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Just imagine, you have that beautifully designed website, expertly crafted conversion copy and are working your socks off to attract and bring in your ideal clients that are both a dream to work with and whom you KNOW you can provide epic value for. The dream, yes? When you onboard a new client, you are inviting them behind the curtain into the heart of your business that the public doesn’t see and you bet it better match up (or even better, exceed) their expectations.
It is not just about what you do for your clients, it is how you do it and actually, I’d even go as far to say the “how” can be even more important in some aspects of your client relationship.
Creating a killer client onboarding experience is one of those aspects and is key in starting off your working relationship on the right foot, alleviating their nerves in what is possibly a scary investment for them and building that trust that you are going to be so worth it.
Table of Contents
What is Client Onboarding?
Onboarding a new client is the process of taking someone from warm lead status to beginning the work they contract you to do or delivering your product to them.
It is how you introduce yourself and your company and sets the tone for the rest of your working relationship together (no pressure!).
Technically, onboarding only begins when someone actually decides to hire you, however in this post and in my own business, I talk about client onboarding from the process of them booking a consultation call with me, all the way to our kick-off call. The reason for this is that I do a pretty good job of qualifying my leads before we have a consultation call, which means that very few people drop out of this process after this.
I also see this as an entry point to my company and there is still future potential to work together, just maybe in a different capacity, so it makes sense for me that this is incorporated into my client onboarding procedure.
Benefits of a Creating a Killer Client Onboarding Experience
Done well, a client onboarding process sets you and your client up to have an amazing working relationship together, where you are both happy, confident and unstressed.
Done badly, it can quite honestly lead to some difficult conversations and unhappy clients, which could well damage your reputation and reduce your client pipeline.
A client onboarding process is, in simplistic terms, just a form of communication. It is, however, an absolutely critical one and the area that I believe many service providers fall down on; they can do the job, but communicating with and managing your client effectively is a whole different ball game.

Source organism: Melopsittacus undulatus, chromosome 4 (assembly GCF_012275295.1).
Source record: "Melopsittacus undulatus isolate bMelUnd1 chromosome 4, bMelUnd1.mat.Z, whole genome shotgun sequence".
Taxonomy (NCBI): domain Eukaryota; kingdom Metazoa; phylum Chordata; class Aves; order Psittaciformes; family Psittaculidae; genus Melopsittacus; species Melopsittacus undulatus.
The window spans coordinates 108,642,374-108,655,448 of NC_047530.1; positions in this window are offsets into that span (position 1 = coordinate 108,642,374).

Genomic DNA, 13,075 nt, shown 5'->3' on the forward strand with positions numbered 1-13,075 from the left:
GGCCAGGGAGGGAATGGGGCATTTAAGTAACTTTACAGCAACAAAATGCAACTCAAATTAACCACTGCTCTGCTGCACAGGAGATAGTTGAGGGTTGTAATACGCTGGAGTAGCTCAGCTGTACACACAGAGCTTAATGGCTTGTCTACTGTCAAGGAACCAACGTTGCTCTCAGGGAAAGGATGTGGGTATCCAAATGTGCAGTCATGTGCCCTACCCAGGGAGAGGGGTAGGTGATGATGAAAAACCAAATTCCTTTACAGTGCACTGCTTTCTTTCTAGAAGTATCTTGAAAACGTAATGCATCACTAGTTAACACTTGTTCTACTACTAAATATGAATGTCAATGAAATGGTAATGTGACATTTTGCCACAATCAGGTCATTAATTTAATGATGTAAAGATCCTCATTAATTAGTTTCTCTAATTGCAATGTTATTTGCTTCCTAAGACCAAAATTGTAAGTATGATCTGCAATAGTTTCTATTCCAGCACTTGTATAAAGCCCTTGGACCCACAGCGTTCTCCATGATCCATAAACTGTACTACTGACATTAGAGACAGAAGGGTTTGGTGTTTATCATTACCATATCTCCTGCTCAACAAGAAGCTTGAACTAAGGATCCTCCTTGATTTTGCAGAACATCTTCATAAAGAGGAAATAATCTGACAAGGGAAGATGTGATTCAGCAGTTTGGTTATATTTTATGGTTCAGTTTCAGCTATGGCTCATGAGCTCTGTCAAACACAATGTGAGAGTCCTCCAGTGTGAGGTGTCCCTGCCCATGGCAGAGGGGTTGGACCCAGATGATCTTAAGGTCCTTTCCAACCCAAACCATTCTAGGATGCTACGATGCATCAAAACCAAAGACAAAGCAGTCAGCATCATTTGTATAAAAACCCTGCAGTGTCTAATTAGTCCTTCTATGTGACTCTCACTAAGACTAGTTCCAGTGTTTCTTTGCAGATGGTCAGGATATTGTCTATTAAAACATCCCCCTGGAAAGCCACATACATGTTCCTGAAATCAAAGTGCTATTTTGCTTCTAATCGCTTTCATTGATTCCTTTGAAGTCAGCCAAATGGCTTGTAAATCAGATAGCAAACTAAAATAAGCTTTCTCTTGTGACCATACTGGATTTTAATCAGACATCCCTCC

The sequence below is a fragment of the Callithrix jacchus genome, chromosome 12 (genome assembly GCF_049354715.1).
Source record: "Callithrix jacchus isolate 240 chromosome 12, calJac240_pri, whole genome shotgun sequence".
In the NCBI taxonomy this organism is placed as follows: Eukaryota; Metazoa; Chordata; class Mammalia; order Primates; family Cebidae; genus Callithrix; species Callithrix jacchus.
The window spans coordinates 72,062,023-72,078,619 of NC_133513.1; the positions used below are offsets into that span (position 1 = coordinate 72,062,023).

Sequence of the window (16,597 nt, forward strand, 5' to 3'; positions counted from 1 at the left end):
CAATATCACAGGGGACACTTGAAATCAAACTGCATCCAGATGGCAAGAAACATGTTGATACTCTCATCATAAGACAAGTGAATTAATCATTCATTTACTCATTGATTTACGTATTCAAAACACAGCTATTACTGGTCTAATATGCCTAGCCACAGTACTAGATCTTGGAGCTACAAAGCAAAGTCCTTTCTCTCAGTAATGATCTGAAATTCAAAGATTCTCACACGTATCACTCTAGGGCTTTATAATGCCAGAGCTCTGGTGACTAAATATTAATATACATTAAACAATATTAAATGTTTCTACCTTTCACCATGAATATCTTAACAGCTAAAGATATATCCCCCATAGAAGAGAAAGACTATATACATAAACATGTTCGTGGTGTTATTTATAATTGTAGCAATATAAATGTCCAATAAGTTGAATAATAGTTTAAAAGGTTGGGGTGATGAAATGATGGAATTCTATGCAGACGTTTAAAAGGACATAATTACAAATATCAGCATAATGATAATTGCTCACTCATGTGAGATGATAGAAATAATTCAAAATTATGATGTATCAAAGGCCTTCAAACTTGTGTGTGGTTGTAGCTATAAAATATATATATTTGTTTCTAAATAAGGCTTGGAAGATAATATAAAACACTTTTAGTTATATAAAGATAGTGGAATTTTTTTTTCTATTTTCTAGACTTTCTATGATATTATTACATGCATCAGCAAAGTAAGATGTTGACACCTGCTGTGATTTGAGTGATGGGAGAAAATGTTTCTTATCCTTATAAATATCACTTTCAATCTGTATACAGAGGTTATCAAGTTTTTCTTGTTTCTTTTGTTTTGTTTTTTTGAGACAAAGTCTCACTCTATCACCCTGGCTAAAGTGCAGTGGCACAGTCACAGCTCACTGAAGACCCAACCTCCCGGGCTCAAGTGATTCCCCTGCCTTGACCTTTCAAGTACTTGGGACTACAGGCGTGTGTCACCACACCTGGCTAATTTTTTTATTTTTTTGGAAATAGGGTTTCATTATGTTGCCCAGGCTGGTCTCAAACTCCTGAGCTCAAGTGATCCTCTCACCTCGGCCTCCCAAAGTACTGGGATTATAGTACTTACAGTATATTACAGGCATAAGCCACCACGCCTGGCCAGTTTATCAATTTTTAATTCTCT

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1. Identifies if you are both the right fit to be working together.
Because, trust me, you are better off walking away if you aren’t. Think about what kind of clients you want to be working with. If your client expects a one-hour response time and it’s not something you offer, don’t go any further. Think broader as well; I have a set of five principles that I issue to my potential clients (as an example, one of them is “honest, open and timely communication”) so they get an insight into how I work and what I need from them to do my job.
2. Establishes boundaries with your clients
If you don’t tell your client when to expect email responses or how to contact you, they’ll do what works for them and you’ll look like the one falling behind if you don’t fit in with it.
3. Tells your client exactly what to expect and when
Managing expectations is so critical. Similar to the point above, DON’T let them fill in the gaps or make assumptions, you won’t know what bar you’re trying to hit and as such, are unlikely to meet it. You can read more on how to effectively manage your client communication here.
4. Gets your client excited to be working with you
Ever felt buyer’s remorse after a big purchase? Times that by ten when you’re talking about the business you have built from the ground up. You need to be ready to reassure your client, make them feel important and valued and remind them that you and your services are an investment and what that investment will do for their business.
5. Tells your client what you need from them in order to do what you are hired to do to a high standard